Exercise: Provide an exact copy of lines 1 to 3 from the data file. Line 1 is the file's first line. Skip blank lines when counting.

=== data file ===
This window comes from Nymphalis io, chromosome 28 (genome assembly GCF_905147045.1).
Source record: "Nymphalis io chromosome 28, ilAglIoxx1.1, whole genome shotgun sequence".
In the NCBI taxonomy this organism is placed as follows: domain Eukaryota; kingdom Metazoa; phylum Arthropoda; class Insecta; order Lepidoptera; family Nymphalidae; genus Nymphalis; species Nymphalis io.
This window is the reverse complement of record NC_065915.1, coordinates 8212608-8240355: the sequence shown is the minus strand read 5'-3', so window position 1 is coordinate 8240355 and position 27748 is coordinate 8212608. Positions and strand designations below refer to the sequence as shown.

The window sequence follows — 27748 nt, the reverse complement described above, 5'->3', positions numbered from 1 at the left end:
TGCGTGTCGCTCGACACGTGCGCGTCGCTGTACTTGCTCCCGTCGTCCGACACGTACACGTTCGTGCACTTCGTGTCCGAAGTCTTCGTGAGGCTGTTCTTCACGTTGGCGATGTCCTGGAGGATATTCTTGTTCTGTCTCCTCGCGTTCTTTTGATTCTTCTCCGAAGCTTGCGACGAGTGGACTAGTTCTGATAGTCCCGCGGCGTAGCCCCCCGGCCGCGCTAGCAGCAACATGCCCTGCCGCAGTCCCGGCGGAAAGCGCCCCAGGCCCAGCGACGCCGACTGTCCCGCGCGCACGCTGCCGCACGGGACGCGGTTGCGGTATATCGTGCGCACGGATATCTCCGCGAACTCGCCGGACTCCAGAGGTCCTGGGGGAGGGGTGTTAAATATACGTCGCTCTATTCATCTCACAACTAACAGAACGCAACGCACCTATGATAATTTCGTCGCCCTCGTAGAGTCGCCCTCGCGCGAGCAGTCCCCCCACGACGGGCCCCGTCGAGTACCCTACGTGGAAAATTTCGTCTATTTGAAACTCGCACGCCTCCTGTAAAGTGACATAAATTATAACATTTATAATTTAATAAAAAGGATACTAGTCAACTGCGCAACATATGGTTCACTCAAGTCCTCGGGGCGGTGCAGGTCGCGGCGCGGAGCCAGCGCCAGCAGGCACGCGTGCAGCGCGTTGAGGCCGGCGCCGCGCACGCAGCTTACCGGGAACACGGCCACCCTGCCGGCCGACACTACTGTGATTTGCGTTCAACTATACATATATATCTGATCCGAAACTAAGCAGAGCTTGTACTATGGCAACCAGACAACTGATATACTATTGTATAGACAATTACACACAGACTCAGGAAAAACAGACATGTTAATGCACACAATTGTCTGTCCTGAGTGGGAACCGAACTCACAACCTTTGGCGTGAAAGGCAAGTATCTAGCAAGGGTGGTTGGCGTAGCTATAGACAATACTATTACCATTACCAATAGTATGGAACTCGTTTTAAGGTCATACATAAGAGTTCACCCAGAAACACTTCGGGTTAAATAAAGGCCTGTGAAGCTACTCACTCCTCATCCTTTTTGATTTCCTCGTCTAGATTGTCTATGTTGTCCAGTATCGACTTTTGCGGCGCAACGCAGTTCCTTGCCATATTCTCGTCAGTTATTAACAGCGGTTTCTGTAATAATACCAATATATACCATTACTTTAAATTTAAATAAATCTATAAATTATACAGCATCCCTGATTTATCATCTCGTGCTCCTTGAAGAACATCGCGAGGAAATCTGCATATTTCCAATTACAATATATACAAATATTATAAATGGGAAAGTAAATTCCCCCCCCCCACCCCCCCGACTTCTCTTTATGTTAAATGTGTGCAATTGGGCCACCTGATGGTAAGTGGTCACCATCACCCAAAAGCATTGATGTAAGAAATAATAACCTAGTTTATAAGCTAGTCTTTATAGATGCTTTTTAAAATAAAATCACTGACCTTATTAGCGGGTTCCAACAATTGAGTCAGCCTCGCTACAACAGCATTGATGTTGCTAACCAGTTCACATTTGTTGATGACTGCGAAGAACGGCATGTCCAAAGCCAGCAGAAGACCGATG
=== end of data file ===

This window comes from Nymphalis io, chromosome 28 (genome assembly GCF_905147045.1).
Source record: "Nymphalis io chromosome 28, ilAglIoxx1.1, whole genome shotgun sequence".
In the NCBI taxonomy this organism is placed as follows: domain Eukaryota; kingdom Metazoa; phylum Arthropoda; class Insecta; order Lepidoptera; family Nymphalidae; genus Nymphalis; species Nymphalis io.